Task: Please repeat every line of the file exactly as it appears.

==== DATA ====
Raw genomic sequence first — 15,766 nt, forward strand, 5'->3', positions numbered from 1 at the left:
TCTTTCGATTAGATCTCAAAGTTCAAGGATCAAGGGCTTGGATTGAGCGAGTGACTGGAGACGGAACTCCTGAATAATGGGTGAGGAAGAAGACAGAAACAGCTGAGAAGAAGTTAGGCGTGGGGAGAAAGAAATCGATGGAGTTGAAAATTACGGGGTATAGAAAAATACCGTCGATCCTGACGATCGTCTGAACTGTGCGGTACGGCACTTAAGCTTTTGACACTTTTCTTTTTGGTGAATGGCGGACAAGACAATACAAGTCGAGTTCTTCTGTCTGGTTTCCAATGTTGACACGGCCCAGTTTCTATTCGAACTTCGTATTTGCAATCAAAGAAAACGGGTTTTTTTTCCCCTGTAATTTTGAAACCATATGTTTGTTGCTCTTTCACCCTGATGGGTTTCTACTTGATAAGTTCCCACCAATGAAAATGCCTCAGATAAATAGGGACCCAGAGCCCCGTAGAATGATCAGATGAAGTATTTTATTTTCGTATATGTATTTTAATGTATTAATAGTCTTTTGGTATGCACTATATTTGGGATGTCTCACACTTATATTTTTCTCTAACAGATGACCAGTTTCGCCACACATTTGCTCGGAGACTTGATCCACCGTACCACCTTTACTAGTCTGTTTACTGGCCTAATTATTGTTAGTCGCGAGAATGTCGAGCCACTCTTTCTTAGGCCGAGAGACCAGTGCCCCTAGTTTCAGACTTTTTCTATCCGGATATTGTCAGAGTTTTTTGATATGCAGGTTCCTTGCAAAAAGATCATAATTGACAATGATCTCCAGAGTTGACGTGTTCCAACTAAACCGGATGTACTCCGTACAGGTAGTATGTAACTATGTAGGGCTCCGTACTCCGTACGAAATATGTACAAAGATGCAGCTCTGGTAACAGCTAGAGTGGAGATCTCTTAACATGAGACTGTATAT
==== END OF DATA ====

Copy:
Raw genomic sequence first — 15,766 nt, forward strand, 5'->3', positions numbered from 1 at the left:
TCTTTCGATTAGATCTCAAAGTTCAAGGATCAAGGGCTTGGATTGAGCGAGTGACTGGAGACGGAACTCCTGAATAATGGGTGAGGAAGAAGACAGAAACAGCTGAGAAGAAGTTAGGCGTGGGGAGAAAGAAATCGATGGAGTTGAAAATTACGGGGTATAGAAAAATACCGTCGATCCTGACGATCGTCTGAACTGTGCGGTACGGCACTTAAGCTTTTGACACTTTTCTTTTTGGTGAATGGCGGACAAGACAATACAAGTCGAGTTCTTCTGTCTGGTTTCCAATGTTGACACGGCCCAGTTTCTATTCGAACTTCGTATTTGCAATCAAAGAAAACGGGTTTTTTTTCCCCTGTAATTTTGAAACCATATGTTTGTTGCTCTTTCACCCTGATGGGTTTCTACTTGATAAGTTCCCACCAATGAAAATGCCTCAGATAAATAGGGACCCAGAGCCCCGTAGAATGATCAGATGAAGTATTTTATTTTCGTATATGTATTTTAATGTATTAATAGTCTTTTGGTATGCACTATATTTGGGATGTCTCACACTTATATTTTTCTCTAACAGATGACCAGTTTCGCCACACATTTGCTCGGAGACTTGATCCACCGTACCACCTTTACTAGTCTGTTTACTGGCCTAATTATTGTTAGTCGCGAGAATGTCGAGCCACTCTTTCTTAGGCCGAGAGACCAGTGCCCCTAGTTTCAGACTTTTTCTATCCGGATATTGTCAGAGTTTTTTGATATGCAGGTTCCTTGCAAAAAGATCATAATTGACAATGATCTCCAGAGTTGACGTGTTCCAACTAAACCGGATGTACTCCGTACAGGTAGTATGTAACTATGTAGGGCTCCGTACTCCGTACGAAATATGTACAAAGATGCAGCTCTGGTAACAGCTAGAGTGGAGATCTCTTAACATGAGACTGTATAT